The Thrive by Five initiative, supported by the Minderoo Foundation, aims to promote the concept of “Early Autism Spotters.” This strategic approach could potentially address the issues of increased costs in the National Disability Insurance Scheme (NDIS), while simultaneously enhancing support and outcomes for individuals identified as Autistic or facing learning delays.
At the heart of this approach lies the idea of providing comprehensive training for early educators. This training would enable them to accurately recognise children with Autism and effectively implement early interventions. Consequently, the initiative suggests that taking this proactive stance could lead to better academic results for students and potentially reduce the necessity for additional NDIS assistance.
Thrive by Five is an endeavor spearheaded by Andrew and Nicola Forrest’s Minderoo Foundation. Additionally, it intends to emphasise to the NDIS Review that the early learning sector should assume a more substantial role in aiding children with disabilities.
Introduction of Pilot program.
This Recommendation is on the back of the Federal Government announcement of a new pilot program to support babies showing early signs of Autism in Western Australia. The Government outlining a pilot program to provide support for infants displaying early indications of Autism in Western Australia. The Telethon Kids Institute is welcoming the initiative.
The pilot program is an extension of the research undertaken by the Telethon Kids Institute, La Trobe University, and the West Australian Child and Adolescent Health Service (CAHS). Their collaborative effort yielded groundbreaking evidence. Supporting evidence that infancy-initiated therapy could substantially decrease the likelihood of early developmental disabilities such as Autism by two-thirds.
Bill Shorten MP, the Minister for the National Disability Insurance Scheme (NDIS), unveiled this initiative at the National Press Club as part of the broader NDIS reforms.
Professor Whitehouse emphasised, “Inklings aims to provide evidence-based assistance to families with infants showing unique developmental patterns, equipping them with the necessary skills for optimal growth.” He added,
“The foundation of Inklings lies in the hypothesis that initiating support within the first two years of a child’s life, when initial signs of atypical development manifest and the brain is rapidly evolving, can lead to even more significant positive impacts on developmental outcomes during later childhood.”
He further underscored that this program represents a proactive measure. Importanly, intervening early to support infants rather than waiting for a formal Autism diagnosis to initiate therapy. Expressing enthusiasm about the collaboration with CAHS and WACHS, he deemed this a crucial initial step in what could evolve into a truly transformative program for families with infants experiencing unique developmental trajectories.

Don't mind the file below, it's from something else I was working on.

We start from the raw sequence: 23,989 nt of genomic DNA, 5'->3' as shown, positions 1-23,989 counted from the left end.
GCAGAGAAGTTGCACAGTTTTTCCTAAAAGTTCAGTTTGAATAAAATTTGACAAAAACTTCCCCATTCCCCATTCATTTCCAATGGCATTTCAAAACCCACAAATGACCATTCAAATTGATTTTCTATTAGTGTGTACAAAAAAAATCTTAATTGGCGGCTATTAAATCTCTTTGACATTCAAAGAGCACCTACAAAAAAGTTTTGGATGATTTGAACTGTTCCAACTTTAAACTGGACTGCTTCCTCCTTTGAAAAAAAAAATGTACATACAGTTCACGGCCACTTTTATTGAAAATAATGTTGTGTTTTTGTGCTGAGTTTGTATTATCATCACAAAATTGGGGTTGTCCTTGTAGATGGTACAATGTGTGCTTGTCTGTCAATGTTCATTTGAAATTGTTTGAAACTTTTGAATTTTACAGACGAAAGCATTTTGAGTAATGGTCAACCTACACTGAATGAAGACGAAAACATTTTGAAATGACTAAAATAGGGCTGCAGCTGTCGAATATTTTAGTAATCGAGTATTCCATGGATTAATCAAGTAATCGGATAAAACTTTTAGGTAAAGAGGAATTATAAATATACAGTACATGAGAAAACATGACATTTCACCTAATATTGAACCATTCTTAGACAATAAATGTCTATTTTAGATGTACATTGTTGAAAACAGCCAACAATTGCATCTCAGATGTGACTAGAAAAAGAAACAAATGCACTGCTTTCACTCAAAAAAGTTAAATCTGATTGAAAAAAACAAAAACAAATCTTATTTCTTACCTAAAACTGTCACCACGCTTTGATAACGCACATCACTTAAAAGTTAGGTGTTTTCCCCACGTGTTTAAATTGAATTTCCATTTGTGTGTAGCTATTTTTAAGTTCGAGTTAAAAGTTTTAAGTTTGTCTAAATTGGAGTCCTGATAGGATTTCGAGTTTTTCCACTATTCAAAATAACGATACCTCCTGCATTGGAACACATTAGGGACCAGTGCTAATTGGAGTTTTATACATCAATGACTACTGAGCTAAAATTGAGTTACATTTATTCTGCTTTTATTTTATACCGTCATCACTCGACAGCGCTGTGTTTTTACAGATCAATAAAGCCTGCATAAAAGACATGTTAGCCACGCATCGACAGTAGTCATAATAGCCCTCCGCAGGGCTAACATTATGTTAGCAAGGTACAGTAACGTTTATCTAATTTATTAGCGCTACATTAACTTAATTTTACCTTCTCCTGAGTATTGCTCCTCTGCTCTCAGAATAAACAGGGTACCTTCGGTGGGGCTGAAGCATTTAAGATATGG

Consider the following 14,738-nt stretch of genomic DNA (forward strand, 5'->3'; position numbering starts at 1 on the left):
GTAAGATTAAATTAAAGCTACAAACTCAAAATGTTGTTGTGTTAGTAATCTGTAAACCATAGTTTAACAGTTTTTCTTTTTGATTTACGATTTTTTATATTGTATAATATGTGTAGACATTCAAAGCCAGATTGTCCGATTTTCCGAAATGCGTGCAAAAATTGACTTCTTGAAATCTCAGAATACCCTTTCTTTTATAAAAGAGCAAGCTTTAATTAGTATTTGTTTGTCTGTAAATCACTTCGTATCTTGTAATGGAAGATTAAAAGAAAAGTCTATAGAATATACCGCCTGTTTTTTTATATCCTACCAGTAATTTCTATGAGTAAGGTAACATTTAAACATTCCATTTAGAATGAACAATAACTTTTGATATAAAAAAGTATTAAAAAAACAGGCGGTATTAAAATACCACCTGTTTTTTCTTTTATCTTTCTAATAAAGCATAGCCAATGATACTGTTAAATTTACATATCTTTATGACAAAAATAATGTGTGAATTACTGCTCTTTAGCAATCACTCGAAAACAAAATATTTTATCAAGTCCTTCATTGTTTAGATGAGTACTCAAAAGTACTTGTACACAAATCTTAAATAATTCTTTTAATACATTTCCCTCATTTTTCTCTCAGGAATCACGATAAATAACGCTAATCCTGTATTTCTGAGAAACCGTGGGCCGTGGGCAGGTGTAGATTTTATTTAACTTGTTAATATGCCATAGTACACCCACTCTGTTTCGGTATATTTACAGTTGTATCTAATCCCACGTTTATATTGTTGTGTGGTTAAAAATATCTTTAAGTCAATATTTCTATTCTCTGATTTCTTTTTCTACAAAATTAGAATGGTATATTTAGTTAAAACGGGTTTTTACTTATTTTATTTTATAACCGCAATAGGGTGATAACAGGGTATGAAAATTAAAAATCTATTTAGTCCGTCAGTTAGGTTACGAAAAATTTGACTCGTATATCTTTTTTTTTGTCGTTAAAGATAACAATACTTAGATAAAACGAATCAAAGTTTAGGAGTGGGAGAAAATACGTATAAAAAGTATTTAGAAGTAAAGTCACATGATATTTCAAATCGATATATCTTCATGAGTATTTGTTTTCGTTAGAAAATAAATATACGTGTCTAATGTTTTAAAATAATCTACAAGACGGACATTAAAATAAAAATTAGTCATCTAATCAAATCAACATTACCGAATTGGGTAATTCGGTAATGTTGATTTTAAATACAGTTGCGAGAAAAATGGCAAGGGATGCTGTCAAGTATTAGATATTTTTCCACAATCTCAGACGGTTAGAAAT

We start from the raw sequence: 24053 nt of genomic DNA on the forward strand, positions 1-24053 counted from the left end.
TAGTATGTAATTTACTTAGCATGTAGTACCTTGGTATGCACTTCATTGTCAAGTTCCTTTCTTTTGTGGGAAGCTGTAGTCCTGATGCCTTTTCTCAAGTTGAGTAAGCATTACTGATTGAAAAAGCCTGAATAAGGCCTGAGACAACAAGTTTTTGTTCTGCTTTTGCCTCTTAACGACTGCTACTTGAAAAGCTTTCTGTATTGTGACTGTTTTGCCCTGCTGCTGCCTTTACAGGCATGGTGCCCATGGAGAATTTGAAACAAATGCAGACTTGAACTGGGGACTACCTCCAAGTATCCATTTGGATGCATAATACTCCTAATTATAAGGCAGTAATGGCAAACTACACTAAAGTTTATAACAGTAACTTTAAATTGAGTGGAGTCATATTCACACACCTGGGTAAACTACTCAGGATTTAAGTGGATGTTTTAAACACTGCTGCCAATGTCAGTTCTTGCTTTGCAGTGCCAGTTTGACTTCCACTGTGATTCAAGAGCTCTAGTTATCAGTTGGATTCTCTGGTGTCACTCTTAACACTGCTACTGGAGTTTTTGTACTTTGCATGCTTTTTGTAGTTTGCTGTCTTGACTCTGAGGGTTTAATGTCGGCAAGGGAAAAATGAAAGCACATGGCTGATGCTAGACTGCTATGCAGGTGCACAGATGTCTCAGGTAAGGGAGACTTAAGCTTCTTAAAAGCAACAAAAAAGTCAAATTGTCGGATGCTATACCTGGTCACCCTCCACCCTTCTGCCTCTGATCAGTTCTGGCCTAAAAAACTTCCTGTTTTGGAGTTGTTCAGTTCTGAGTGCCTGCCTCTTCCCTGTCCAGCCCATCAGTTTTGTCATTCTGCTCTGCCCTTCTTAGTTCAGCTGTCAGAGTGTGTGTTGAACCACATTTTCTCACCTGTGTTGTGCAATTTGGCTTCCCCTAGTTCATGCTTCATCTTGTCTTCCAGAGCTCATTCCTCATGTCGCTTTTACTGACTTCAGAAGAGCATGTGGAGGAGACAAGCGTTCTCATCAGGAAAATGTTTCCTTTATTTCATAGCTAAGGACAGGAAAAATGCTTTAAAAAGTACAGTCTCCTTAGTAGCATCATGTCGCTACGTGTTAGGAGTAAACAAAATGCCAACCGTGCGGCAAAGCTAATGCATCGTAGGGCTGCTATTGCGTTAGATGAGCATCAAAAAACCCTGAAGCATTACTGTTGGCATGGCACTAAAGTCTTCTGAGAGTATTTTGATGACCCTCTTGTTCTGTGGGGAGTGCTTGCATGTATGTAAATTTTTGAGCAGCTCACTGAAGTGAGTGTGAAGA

For more information about the Inklings program or to stay updated, please visit inklings.org.au.
Read More: Access to the NDIS for Individuals diagnosed with ADHD – Recommendations from the Senate inquiry on ADHD.
Challenges to NDIS Sustainability: Escalating Participants and Key Concerns
The Early Intervention approach leads two efforts addressing rising youth reliance on the $30B NDIS scheme. Currently, 10%+ boys aged 5-7 are NDIS-registered. Also, rapid participant growth underscores the need for innovative steps to ensure NDIS sustainability. The Telethon Kids Institute supports both with current research on Early intervention.
Current NDIS statistics
- The NDIS encompasses a substantial number of children nationwide. 83,000 falling within the 0-6 age group and 140,000 aged between 7 and 14.
- The scheme’s younger participants, specifically those aged 18 and under, account for a total of 266,000 individuals. Making them a significant demographic.
- The majority of this younger demographic, constituting 54 percent, have autism as a primary diagnosis. While an additional 20 percent are dealing with developmental delays.
- Notably, this category of participants is experiencing the most rapid growth within the program. It now exceeding a total of 585,000 individuals.
- A significant portion, 35 percent, have Autism as their primary diagnosis.
- The NDIA released data indicating that the NDIS is set to need a budget of $34 billion in the fiscal year 2022-23.
- They have allocated $8.25 billion for individuals whose primary diagnosis is autism.
- Experts expect a significant increase in the NDIS budget, projecting it to reach nearly $90 billion in the next decade.
Easing NDIS Pressure and Enhancing Outcome
A cornerstone of each initiative is the concept of Early Intervention. The strategies aiming to alleviate pressure on the NDIS while improving life outcomes via Early Interventions and supports.
Earlier this year, the Minister for the National Disability Insurance Scheme (NDIS), Bill Shorten, announced the government’s funding for a three-year initiative. Aimed at testing early intervention methods for children displaying early signs of Autism. .